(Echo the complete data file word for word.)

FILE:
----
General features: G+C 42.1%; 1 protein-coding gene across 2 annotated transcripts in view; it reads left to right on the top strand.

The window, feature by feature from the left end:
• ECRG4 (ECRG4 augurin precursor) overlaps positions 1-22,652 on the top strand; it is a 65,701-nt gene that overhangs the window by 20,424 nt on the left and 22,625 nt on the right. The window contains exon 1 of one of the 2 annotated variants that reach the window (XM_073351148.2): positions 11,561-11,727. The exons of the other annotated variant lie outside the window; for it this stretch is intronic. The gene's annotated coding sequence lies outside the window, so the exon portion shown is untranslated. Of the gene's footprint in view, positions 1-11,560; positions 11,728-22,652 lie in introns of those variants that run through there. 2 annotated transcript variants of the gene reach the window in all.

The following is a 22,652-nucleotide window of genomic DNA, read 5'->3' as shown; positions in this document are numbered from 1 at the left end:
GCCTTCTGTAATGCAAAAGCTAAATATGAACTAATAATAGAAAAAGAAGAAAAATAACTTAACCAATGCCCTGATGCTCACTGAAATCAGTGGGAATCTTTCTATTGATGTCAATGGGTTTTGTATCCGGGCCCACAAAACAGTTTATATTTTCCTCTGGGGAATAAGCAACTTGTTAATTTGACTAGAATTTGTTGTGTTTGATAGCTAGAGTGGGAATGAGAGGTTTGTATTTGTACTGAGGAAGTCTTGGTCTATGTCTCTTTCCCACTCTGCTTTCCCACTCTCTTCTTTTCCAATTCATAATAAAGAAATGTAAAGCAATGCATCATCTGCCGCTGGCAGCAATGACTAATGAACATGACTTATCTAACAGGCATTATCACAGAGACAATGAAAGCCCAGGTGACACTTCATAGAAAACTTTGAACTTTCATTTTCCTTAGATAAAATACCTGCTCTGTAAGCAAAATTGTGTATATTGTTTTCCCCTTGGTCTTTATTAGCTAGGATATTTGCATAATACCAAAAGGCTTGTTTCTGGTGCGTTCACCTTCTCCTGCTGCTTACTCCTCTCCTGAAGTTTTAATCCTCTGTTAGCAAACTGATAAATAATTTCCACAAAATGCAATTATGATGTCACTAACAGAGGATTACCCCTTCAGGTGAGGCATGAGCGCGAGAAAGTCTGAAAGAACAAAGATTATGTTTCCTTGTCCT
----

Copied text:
General features: G+C 42.1%; 1 protein-coding gene across 2 annotated transcripts in view; it reads left to right on the top strand.

The window, feature by feature from the left end:
• ECRG4 (ECRG4 augurin precursor) overlaps positions 1-22,652 on the top strand; it is a 65,701-nt gene that overhangs the window by 20,424 nt on the left and 22,625 nt on the right. The window contains exon 1 of one of the 2 annotated variants that reach the window (XM_073351148.2): positions 11,561-11,727. The exons of the other annotated variant lie outside the window; for it this stretch is intronic. The gene's annotated coding sequence lies outside the window, so the exon portion shown is untranslated. Of the gene's footprint in view, positions 1-11,560; positions 11,728-22,652 lie in introns of those variants that run through there. 2 annotated transcript variants of the gene reach the window in all.

The following is a 22,652-nucleotide window of genomic DNA, read 5'->3' as shown; positions in this document are numbered from 1 at the left end:
GCCTTCTGTAATGCAAAAGCTAAATATGAACTAATAATAGAAAAAGAAGAAAAATAACTTAACCAATGCCCTGATGCTCACTGAAATCAGTGGGAATCTTTCTATTGATGTCAATGGGTTTTGTATCCGGGCCCACAAAACAGTTTATATTTTCCTCTGGGGAATAAGCAACTTGTTAATTTGACTAGAATTTGTTGTGTTTGATAGCTAGAGTGGGAATGAGAGGTTTGTATTTGTACTGAGGAAGTCTTGGTCTATGTCTCTTTCCCACTCTGCTTTCCCACTCTCTTCTTTTCCAATTCATAATAAAGAAATGTAAAGCAATGCATCATCTGCCGCTGGCAGCAATGACTAATGAACATGACTTATCTAACAGGCATTATCACAGAGACAATGAAAGCCCAGGTGACACTTCATAGAAAACTTTGAACTTTCATTTTCCTTAGATAAAATACCTGCTCTGTAAGCAAAATTGTGTATATTGTTTTCCCCTTGGTCTTTATTAGCTAGGATATTTGCATAATACCAAAAGGCTTGTTTCTGGTGCGTTCACCTTCTCCTGCTGCTTACTCCTCTCCTGAAGTTTTAATCCTCTGTTAGCAAACTGATAAATAATTTCCACAAAATGCAATTATGATGTCACTAACAGAGGATTACCCCTTCAGGTGAGGCATGAGCGCGAGAAAGTCTGAAAGAACAAAGATTATGTTTCCTTGTCCT